are the only forms who can give the same capacity of collective life.
When I talk about the traditional forms I don't mean the formal model,
I mean the continuity of big historical typologies. Another problem
with collective life is one of homogeneity.
I think the social
identity of a territory is fundamental for collective life. It is possible
to have global identity in a very big city, but I think real collective
identity has a very small dimension. Understanding identity in social
groups is an important route to understanding the city--not as a general
system but as a collection of different systems throughout the neighbourhoods,
quarters or streets--depending on the structure of each city. We decided
to view Barcelona not as a whole but as a collection of different quarters.
From the point of view of planning this was important, because we were
absolutely against the idea of master plans. The master plan is a way
of factoring in the globalisation of the city but without considering
the individual identities of each quarter. For that reason we decided
not to do a master plan for Barcelona but to complete small architectural
projects and to understand that the master plan was just the culmination
of all of these small solutions.
Density and size
are fundamental features of a city, yet they can be the cause of great
difficulties in the development of cities. Density and size have also
to contend with the impact of new technologies. We have to understand
how technology can reconstruct the city. These four points are very
important. The problem of identity, communication, collective life and
density are very great--and the key to preserving the value in the traditional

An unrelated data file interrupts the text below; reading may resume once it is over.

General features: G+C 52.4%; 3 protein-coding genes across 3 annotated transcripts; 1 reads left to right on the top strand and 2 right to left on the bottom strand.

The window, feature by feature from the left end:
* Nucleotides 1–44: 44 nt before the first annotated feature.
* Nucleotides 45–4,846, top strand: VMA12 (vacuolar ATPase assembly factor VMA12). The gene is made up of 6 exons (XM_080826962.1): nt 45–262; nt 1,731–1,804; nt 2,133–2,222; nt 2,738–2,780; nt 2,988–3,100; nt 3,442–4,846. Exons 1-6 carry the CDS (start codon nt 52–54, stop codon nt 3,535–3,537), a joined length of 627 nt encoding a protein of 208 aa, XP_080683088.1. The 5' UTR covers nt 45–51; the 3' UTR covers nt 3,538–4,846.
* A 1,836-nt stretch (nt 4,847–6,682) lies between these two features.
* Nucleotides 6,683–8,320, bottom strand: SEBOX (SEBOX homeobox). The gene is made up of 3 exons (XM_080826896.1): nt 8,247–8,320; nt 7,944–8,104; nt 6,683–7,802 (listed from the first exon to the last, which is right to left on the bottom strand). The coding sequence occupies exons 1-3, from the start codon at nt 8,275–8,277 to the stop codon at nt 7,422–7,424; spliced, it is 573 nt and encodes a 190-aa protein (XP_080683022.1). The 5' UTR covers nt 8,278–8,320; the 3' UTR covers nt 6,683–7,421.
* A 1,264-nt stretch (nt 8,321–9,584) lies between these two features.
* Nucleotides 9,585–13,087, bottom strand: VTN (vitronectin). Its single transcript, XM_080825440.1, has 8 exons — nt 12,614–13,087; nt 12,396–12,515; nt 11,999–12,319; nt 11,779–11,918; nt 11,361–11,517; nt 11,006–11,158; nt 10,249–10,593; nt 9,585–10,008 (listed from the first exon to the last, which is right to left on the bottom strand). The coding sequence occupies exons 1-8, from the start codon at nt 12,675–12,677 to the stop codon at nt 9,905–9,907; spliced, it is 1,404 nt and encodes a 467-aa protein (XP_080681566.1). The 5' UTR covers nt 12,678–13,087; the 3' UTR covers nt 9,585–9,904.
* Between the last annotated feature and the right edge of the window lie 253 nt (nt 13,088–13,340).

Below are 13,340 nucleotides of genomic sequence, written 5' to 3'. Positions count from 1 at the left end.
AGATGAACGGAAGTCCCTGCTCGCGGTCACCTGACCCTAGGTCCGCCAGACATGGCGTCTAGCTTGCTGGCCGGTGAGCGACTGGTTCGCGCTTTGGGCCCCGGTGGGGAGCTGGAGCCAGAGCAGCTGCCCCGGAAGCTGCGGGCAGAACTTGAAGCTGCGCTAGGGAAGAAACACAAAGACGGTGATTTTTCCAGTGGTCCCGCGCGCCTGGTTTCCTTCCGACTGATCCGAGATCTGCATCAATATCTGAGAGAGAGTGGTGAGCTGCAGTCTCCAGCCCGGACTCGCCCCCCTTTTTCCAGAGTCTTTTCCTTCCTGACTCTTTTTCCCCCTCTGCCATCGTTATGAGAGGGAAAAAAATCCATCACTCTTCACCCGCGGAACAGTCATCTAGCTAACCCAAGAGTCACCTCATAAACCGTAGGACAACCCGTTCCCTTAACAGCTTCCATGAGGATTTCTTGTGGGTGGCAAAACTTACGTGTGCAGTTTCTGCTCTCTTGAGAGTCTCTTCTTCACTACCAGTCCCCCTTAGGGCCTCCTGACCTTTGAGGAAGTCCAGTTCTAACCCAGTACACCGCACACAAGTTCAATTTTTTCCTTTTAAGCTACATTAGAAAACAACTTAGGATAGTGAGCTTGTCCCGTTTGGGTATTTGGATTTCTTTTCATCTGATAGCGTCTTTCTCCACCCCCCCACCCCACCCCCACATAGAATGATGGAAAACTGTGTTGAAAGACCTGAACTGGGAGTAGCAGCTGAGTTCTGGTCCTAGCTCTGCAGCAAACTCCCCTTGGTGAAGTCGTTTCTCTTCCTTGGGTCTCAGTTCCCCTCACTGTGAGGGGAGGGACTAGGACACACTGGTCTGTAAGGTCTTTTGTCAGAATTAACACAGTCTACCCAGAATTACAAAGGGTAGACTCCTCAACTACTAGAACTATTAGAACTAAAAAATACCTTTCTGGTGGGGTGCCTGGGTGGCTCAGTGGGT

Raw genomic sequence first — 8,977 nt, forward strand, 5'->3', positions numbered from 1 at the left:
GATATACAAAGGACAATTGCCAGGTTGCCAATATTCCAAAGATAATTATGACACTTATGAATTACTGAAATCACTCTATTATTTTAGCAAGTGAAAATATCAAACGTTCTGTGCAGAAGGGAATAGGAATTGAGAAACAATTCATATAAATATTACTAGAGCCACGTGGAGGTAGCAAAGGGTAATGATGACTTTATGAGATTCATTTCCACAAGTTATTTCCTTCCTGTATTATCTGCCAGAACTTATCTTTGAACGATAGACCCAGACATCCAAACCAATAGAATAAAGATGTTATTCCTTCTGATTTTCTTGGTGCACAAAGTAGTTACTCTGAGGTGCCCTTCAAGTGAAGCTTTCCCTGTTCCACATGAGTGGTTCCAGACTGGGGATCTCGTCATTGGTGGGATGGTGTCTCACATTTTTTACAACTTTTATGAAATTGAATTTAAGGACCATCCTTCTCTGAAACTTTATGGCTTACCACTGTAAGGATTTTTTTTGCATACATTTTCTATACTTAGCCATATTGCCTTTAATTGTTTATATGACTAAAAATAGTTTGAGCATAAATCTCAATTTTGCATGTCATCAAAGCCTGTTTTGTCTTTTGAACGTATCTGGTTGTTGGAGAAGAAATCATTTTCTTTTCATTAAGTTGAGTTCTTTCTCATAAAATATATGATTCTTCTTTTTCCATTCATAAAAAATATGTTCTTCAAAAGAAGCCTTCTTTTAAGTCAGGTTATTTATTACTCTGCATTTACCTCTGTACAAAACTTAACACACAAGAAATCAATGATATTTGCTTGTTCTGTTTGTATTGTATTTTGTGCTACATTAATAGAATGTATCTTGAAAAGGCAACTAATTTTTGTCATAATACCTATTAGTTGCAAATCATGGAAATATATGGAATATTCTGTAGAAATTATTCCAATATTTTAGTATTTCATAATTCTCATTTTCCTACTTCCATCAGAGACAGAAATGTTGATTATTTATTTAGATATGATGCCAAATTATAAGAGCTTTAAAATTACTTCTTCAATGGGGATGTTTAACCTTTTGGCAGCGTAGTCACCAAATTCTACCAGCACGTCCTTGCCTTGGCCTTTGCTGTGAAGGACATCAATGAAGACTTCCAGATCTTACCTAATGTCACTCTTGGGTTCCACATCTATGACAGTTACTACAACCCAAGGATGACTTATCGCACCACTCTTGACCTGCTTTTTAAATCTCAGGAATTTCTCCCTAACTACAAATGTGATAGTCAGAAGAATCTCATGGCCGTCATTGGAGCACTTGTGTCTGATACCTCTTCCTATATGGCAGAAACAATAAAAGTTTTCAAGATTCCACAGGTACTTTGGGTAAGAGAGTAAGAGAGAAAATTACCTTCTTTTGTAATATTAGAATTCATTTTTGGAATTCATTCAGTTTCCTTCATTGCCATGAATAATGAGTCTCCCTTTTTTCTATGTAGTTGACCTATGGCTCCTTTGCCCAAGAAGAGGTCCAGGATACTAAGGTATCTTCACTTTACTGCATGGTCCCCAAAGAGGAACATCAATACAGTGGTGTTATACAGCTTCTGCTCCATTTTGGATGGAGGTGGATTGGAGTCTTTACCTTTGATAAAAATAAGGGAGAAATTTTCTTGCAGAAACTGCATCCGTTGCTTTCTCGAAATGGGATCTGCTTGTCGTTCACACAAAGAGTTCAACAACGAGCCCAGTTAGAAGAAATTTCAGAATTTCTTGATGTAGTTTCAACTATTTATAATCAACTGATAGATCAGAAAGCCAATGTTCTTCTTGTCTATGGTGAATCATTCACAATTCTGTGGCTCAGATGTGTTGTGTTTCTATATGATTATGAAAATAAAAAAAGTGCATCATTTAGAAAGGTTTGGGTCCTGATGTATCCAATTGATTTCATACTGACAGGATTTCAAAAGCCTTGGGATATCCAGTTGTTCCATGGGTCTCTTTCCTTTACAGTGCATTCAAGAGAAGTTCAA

structures of our cities.
I arrived in Barcelona as a planning director in 1980. After four years in this position, my associates and myself began the building of the Olympic village among other projects in Barcelona. The year 1980 was a very important time because it was just three or four years after the beginnings of democracy in Spain. I had my first meeting with Barcelona's first democratic mayor. We decided that we had to invent the democratic urbanity in Barcelona, but of course we didn't have any experience of that. There were a number of routes we could have pursued. Firstly, we had to decide whether to design a master plan for the city or not. We decided not to follow a master plan, but to begin with smaller projects that could be realised immediately. In two years we set out 150 projects and half of them were built. The next decision concerned the expansion of the city. Either the city could be expanded or the traditional city could be reconstructed. We decided to reconstruct the real city, preserving its old identity.
Another set of alternatives was to reconstruct the city starting from public space or starting from the housing problems. Architecture is the element that defines public space and so the reconstruction, transformation and modification of the city must begin in the public space. This discussion was very prominent and important in universities throughout Europe at that time. The tension between urban planning and urban projects were a central part of this discussion. By aiming at small realisable projects that could be built immediately, we felt that we were ensuring a sense of public participation. Local projects and local reconstructions were how people could understand and participate in the future of their own city.
The London School of Economics and Political Science.